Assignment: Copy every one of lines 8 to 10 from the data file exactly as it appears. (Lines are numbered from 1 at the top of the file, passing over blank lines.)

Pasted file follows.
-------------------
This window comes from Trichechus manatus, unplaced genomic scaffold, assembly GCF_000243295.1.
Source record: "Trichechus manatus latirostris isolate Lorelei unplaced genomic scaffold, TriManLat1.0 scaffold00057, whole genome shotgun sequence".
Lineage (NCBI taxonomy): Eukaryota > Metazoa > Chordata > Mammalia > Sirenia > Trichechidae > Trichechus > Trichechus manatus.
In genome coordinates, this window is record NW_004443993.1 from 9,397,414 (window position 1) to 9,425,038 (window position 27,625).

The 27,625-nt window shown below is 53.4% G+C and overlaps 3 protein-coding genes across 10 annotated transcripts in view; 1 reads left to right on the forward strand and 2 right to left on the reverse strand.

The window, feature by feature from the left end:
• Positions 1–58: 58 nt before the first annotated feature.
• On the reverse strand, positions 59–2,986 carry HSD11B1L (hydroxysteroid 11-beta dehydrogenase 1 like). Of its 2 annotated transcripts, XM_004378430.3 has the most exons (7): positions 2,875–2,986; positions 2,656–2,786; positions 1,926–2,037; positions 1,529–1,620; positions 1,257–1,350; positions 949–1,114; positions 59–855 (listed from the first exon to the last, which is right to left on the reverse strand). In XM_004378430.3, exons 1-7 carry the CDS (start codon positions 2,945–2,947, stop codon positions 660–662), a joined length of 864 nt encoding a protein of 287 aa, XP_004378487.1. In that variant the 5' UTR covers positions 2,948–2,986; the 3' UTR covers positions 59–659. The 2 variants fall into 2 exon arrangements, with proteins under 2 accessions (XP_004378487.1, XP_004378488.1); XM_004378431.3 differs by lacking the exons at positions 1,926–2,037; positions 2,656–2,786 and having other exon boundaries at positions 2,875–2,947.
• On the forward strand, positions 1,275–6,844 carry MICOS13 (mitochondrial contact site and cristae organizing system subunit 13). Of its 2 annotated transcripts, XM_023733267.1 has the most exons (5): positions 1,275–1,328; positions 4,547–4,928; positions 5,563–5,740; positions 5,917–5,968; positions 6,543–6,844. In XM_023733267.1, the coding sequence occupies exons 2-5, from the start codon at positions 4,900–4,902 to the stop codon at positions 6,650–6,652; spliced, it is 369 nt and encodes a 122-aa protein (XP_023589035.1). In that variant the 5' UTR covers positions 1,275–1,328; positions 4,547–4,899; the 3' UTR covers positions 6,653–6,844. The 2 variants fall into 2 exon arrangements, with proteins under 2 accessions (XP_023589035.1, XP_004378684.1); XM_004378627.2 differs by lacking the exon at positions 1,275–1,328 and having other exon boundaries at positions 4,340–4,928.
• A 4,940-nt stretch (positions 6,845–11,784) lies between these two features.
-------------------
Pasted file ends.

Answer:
• On the reverse strand, positions 59–2,986 carry HSD11B1L (hydroxysteroid 11-beta dehydrogenase 1 like). Of its 2 annotated transcripts, XM_004378430.3 has the most exons (7): positions 2,875–2,986; positions 2,656–2,786; positions 1,926–2,037; positions 1,529–1,620; positions 1,257–1,350; positions 949–1,114; positions 59–855 (listed from the first exon to the last, which is right to left on the reverse strand). In XM_004378430.3, exons 1-7 carry the CDS (start codon positions 2,945–2,947, stop codon positions 660–662), a joined length of 864 nt encoding a protein of 287 aa, XP_004378487.1. In that variant the 5' UTR covers positions 2,948–2,986; the 3' UTR covers positions 59–659. The 2 variants fall into 2 exon arrangements, with proteins under 2 accessions (XP_004378487.1, XP_004378488.1); XM_004378431.3 differs by lacking the exons at positions 1,926–2,037; positions 2,656–2,786 and having other exon boundaries at positions 2,875–2,947.
• On the forward strand, positions 1,275–6,844 carry MICOS13 (mitochondrial contact site and cristae organizing system subunit 13). Of its 2 annotated transcripts, XM_023733267.1 has the most exons (5): positions 1,275–1,328; positions 4,547–4,928; positions 5,563–5,740; positions 5,917–5,968; positions 6,543–6,844. In XM_023733267.1, the coding sequence occupies exons 2-5, from the start codon at positions 4,900–4,902 to the stop codon at positions 6,650–6,652; spliced, it is 369 nt and encodes a 122-aa protein (XP_023589035.1). In that variant the 5' UTR covers positions 1,275–1,328; positions 4,547–4,899; the 3' UTR covers positions 6,653–6,844. The 2 variants fall into 2 exon arrangements, with proteins under 2 accessions (XP_023589035.1, XP_004378684.1); XM_004378627.2 differs by lacking the exon at positions 1,275–1,328 and having other exon boundaries at positions 4,340–4,928.
• A 4,940-nt stretch (positions 6,845–11,784) lies between these two features.